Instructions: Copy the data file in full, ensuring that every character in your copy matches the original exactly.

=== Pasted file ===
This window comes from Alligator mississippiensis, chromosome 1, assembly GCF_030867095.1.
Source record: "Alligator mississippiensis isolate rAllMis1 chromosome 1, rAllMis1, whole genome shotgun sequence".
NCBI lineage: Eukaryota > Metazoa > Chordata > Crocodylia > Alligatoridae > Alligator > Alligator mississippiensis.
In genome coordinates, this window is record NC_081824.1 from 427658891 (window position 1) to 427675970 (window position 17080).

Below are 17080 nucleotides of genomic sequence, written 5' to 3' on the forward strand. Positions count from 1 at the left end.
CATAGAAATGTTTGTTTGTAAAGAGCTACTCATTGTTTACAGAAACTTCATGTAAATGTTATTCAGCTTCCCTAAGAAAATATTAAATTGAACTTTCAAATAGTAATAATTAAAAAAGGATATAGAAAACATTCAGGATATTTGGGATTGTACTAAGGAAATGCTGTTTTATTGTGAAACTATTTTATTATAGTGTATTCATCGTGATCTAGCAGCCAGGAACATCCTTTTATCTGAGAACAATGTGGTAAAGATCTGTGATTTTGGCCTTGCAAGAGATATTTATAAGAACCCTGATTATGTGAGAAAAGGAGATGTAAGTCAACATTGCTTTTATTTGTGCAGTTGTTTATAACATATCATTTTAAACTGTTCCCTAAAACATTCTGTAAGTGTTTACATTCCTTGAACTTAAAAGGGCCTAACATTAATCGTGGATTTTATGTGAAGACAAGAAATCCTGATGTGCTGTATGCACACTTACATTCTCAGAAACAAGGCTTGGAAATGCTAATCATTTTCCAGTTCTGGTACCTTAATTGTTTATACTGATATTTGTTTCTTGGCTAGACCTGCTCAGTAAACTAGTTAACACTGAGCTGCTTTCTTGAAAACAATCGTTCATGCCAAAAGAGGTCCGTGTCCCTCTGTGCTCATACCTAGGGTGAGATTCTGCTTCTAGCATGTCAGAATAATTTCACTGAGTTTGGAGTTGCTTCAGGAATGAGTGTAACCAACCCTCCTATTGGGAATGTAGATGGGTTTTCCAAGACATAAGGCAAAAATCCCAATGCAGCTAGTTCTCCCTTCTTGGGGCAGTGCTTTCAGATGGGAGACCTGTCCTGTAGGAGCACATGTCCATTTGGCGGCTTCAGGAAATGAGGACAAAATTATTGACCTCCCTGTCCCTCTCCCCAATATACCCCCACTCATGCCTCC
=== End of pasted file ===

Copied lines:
This window comes from Alligator mississippiensis, chromosome 1, assembly GCF_030867095.1.
Source record: "Alligator mississippiensis isolate rAllMis1 chromosome 1, rAllMis1, whole genome shotgun sequence".
NCBI lineage: Eukaryota > Metazoa > Chordata > Crocodylia > Alligatoridae > Alligator > Alligator mississippiensis.
In genome coordinates, this window is record NC_081824.1 from 427658891 (window position 1) to 427675970 (window position 17080).

Below are 17080 nucleotides of genomic sequence, written 5' to 3' on the forward strand. Positions count from 1 at the left end.
CATAGAAATGTTTGTTTGTAAAGAGCTACTCATTGTTTACAGAAACTTCATGTAAATGTTATTCAGCTTCCCTAAGAAAATATTAAATTGAACTTTCAAATAGTAATAATTAAAAAAGGATATAGAAAACATTCAGGATATTTGGGATTGTACTAAGGAAATGCTGTTTTATTGTGAAACTATTTTATTATAGTGTATTCATCGTGATCTAGCAGCCAGGAACATCCTTTTATCTGAGAACAATGTGGTAAAGATCTGTGATTTTGGCCTTGCAAGAGATATTTATAAGAACCCTGATTATGTGAGAAAAGGAGATGTAAGTCAACATTGCTTTTATTTGTGCAGTTGTTTATAACATATCATTTTAAACTGTTCCCTAAAACATTCTGTAAGTGTTTACATTCCTTGAACTTAAAAGGGCCTAACATTAATCGTGGATTTTATGTGAAGACAAGAAATCCTGATGTGCTGTATGCACACTTACATTCTCAGAAACAAGGCTTGGAAATGCTAATCATTTTCCAGTTCTGGTACCTTAATTGTTTATACTGATATTTGTTTCTTGGCTAGACCTGCTCAGTAAACTAGTTAACACTGAGCTGCTTTCTTGAAAACAATCGTTCATGCCAAAAGAGGTCCGTGTCCCTCTGTGCTCATACCTAGGGTGAGATTCTGCTTCTAGCATGTCAGAATAATTTCACTGAGTTTGGAGTTGCTTCAGGAATGAGTGTAACCAACCCTCCTATTGGGAATGTAGATGGGTTTTCCAAGACATAAGGCAAAAATCCCAATGCAGCTAGTTCTCCCTTCTTGGGGCAGTGCTTTCAGATGGGAGACCTGTCCTGTAGGAGCACATGTCCATTTGGCGGCTTCAGGAAATGAGGACAAAATTATTGACCTCCCTGTCCCTCTCCCCAATATACCCCCACTCATGCCTCC